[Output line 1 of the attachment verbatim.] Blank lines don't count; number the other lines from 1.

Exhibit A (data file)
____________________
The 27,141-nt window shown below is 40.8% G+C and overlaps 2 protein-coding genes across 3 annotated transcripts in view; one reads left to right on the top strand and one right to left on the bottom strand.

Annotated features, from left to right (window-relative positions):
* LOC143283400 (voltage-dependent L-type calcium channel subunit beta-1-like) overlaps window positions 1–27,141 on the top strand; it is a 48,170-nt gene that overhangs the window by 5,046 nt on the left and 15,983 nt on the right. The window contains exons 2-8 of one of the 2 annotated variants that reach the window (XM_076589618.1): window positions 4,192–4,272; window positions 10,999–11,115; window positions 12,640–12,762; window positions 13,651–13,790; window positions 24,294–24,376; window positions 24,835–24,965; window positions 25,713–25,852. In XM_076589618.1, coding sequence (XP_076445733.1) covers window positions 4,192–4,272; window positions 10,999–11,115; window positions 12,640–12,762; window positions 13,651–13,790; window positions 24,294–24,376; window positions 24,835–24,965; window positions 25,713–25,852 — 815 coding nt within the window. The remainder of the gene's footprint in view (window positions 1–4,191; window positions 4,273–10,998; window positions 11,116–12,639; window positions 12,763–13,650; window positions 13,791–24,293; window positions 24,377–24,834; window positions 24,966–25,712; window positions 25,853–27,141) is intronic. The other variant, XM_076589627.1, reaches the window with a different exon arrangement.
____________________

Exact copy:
The 27,141-nt window shown below is 40.8% G+C and overlaps 2 protein-coding genes across 3 annotated transcripts in view; one reads left to right on the top strand and one right to left on the bottom strand.